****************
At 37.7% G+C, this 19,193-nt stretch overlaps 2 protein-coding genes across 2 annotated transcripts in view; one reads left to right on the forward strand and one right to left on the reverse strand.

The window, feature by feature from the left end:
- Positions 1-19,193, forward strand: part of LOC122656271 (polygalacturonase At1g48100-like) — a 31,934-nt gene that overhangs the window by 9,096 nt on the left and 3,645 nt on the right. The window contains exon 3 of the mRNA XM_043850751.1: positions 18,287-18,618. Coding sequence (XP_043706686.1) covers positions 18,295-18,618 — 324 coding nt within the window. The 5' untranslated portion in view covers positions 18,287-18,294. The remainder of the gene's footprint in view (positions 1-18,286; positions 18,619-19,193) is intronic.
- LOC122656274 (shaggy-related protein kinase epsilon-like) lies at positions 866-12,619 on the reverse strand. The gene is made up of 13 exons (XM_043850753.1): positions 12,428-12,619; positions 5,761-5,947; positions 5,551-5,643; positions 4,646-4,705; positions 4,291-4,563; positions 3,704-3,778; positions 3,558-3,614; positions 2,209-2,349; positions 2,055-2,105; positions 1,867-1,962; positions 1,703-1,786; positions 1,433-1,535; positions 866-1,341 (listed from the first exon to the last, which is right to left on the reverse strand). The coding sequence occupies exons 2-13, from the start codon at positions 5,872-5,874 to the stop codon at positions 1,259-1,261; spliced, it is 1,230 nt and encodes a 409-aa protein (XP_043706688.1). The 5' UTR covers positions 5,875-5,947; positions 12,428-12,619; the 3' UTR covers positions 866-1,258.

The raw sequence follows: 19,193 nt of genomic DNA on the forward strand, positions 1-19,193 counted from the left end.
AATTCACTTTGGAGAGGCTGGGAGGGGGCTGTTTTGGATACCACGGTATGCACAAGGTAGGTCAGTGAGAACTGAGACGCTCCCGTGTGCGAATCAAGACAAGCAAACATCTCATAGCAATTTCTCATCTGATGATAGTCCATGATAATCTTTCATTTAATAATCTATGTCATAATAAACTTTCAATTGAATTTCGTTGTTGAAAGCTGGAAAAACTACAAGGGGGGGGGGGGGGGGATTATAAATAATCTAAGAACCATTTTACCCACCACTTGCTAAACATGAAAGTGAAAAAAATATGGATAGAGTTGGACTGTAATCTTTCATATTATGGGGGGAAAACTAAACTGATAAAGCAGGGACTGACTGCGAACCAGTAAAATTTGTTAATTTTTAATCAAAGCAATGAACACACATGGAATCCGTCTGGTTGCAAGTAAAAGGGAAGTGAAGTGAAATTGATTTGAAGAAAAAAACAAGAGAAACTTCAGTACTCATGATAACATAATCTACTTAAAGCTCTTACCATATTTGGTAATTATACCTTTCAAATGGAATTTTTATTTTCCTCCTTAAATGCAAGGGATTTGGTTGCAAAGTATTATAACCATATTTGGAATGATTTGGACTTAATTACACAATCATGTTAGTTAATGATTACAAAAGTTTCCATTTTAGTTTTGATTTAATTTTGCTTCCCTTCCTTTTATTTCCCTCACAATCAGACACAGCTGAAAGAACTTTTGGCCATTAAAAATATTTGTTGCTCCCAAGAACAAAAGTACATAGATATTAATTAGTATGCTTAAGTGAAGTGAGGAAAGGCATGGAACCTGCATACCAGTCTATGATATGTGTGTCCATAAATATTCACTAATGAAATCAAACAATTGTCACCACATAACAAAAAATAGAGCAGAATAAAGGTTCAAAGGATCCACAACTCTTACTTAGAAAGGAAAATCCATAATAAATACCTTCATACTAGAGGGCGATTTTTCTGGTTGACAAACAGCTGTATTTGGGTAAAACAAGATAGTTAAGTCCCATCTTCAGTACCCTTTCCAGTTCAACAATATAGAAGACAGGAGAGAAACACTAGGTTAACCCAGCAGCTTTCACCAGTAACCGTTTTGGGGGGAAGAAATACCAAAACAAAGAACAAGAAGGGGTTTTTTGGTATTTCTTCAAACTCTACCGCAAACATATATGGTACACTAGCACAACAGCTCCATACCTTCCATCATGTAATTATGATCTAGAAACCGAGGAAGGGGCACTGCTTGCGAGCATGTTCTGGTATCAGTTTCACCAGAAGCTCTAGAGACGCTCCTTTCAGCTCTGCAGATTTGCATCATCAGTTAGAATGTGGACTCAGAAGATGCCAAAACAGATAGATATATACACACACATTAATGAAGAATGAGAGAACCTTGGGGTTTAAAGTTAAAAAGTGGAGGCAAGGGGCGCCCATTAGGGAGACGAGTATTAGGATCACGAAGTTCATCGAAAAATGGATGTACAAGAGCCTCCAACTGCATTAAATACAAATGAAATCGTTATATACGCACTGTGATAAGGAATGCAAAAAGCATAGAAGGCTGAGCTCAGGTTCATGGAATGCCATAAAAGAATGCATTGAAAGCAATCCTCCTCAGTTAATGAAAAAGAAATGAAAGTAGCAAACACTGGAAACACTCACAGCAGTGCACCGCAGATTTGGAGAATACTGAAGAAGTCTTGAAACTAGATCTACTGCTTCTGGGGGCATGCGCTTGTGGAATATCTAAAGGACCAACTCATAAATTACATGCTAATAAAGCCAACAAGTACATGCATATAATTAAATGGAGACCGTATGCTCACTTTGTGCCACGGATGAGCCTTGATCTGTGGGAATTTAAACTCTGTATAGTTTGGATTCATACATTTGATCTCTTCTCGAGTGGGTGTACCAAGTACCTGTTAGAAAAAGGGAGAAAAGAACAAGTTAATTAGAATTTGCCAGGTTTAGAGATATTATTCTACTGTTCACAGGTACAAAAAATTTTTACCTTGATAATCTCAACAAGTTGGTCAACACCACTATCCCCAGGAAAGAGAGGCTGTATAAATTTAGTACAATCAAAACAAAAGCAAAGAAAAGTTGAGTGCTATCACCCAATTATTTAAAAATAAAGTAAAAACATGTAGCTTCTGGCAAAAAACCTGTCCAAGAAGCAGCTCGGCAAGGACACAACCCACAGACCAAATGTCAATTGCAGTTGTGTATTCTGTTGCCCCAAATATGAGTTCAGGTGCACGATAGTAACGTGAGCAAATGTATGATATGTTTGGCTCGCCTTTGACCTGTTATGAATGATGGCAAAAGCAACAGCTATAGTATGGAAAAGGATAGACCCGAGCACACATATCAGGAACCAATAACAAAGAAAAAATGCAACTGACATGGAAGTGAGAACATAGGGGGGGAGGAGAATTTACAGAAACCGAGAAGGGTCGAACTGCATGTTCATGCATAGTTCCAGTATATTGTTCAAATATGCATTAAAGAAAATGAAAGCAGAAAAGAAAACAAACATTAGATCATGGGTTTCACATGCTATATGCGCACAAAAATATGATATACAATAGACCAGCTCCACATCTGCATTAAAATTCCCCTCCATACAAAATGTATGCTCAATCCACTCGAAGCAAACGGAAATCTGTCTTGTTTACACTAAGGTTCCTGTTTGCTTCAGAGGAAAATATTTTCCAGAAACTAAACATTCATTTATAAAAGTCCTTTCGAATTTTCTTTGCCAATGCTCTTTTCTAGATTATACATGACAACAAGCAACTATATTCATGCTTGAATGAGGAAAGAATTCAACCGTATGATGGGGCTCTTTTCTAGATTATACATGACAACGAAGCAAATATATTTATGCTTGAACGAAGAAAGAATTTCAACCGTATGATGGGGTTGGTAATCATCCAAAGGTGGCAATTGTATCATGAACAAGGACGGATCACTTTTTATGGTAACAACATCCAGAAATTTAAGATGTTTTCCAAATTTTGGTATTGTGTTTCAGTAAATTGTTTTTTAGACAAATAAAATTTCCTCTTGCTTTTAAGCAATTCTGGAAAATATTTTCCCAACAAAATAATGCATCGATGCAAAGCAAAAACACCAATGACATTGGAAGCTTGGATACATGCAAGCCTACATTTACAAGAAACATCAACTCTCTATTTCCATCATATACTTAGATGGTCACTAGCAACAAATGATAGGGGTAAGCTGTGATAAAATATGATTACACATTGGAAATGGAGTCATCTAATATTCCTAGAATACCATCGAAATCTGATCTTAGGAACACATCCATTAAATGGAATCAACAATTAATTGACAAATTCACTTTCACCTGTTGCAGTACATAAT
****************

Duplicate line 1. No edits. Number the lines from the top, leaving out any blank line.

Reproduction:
At 37.7% G+C, this 19,193-nt stretch overlaps 2 protein-coding genes across 2 annotated transcripts in view; one reads left to right on the forward strand and one right to left on the reverse strand.